The NIH Human Microbiome Project (HMP) has produced several hundred metagenomic data sets, allowing studies of the many functional elements in human-associated microbial communities. Here, we survey the distribution of oral spirochetes implicated in dental diseases in normal human individuals, using recombination sites associated with the chromosomal integron in Treponema genomes, taking advantage of the multiple copies of the integron recombination sites (repeats) in the genomes, and using a targeted assembly approach thatwe have developed. We find that integron-containing Treponema species are present in 80%of the normal human subjects included in the HMP. Further, we are able to de novo assemble the integron gene cassettes using our constrained assembly approach, which employs a unique application of the de Bruijn graph assembly information;most of these cassette genes were not assembled in whole-metagenome assemblies and could not be identified by mapping sequencing reads onto the known reference Treponema genomes due to the dynamic nature of integron gene cassettes. Our studysignificantly enriches the gene pool known to be carried by Treponema chromosomal integrons, totaling 826 (598 97% nonredundant) enes. We characterize the functions of these gene cassettes: many of these genes have unknown functions. The integron gene cassette arrays found in the human microbiome are extraordinarily dynamic, with different microbial communities sharing only a small number of common genes.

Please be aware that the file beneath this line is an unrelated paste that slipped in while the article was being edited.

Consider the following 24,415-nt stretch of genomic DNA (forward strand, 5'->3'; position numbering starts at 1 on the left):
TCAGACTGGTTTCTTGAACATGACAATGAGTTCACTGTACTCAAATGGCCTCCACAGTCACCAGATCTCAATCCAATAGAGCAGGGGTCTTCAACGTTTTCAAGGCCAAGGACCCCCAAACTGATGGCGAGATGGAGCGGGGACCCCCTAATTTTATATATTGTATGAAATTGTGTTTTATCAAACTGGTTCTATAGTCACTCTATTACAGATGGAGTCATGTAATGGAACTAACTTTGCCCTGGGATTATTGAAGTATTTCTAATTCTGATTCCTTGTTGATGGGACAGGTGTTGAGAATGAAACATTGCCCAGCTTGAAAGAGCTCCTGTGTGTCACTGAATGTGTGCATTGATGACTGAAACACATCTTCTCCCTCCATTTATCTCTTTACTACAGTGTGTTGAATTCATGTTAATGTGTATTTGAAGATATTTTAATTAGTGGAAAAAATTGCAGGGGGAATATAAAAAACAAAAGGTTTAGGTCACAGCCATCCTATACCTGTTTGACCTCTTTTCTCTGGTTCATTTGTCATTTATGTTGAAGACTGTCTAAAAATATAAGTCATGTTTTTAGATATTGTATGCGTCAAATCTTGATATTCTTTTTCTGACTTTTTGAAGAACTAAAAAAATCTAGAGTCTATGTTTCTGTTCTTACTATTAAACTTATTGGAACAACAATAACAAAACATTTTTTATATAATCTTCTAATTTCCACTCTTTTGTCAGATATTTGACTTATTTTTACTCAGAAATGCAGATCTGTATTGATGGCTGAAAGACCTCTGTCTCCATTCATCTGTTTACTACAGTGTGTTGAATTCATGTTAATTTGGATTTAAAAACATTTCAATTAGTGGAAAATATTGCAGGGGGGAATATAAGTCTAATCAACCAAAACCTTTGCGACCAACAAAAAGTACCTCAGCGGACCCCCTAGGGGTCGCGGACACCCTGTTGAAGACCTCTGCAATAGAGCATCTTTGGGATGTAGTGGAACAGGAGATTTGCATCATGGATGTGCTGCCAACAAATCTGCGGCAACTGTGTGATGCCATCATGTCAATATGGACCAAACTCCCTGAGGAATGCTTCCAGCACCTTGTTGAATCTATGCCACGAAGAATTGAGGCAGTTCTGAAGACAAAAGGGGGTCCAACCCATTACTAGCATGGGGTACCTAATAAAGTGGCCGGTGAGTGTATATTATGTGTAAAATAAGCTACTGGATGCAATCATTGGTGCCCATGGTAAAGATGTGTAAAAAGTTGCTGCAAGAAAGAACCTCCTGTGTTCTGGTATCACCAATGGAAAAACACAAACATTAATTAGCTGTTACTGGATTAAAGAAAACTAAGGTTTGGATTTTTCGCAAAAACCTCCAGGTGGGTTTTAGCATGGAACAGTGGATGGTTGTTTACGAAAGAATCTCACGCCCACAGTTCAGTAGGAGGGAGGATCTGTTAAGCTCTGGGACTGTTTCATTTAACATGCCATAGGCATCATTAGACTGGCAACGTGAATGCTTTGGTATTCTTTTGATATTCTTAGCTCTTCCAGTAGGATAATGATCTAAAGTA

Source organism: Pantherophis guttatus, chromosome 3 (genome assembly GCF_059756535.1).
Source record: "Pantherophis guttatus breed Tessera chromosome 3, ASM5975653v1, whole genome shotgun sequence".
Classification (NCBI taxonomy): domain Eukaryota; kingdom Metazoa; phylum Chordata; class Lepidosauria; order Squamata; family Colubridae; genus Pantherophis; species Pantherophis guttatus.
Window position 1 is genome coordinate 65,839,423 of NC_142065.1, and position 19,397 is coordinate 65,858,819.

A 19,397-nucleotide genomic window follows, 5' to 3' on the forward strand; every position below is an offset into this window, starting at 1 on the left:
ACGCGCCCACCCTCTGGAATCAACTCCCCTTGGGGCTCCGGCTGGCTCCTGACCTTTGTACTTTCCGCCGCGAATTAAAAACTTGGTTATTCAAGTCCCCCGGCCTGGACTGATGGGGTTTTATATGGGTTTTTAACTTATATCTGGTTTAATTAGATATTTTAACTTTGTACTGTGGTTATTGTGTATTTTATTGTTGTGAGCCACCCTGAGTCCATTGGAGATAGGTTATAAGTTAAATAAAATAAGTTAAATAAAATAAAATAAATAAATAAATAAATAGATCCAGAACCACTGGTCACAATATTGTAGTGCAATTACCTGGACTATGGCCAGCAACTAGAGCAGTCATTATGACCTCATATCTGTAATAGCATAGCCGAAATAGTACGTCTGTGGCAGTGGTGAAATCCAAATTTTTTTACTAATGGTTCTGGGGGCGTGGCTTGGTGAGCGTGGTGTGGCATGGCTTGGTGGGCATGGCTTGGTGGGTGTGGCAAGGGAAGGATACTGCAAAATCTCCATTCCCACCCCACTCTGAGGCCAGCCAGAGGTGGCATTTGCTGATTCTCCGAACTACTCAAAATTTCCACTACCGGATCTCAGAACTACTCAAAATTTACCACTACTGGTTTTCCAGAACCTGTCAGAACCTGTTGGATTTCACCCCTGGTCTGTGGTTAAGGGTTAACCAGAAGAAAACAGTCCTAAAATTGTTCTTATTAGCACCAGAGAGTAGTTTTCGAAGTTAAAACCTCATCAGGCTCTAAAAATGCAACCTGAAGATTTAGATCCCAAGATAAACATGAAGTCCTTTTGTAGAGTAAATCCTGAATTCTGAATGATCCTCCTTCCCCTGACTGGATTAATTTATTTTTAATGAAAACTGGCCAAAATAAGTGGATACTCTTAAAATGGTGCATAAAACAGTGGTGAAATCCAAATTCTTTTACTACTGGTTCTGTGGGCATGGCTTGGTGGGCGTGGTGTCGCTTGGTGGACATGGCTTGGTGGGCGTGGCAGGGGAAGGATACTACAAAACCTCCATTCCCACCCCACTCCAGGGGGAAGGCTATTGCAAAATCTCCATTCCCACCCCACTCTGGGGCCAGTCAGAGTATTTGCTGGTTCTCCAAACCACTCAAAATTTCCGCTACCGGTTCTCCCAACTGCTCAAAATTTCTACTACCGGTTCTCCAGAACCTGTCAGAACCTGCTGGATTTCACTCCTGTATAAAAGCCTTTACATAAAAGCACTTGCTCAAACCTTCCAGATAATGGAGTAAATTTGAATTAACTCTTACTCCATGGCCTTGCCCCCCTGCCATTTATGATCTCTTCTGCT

ASJC Scopus subject areas
- Applied Microbiology and Biotechnology
- Food Science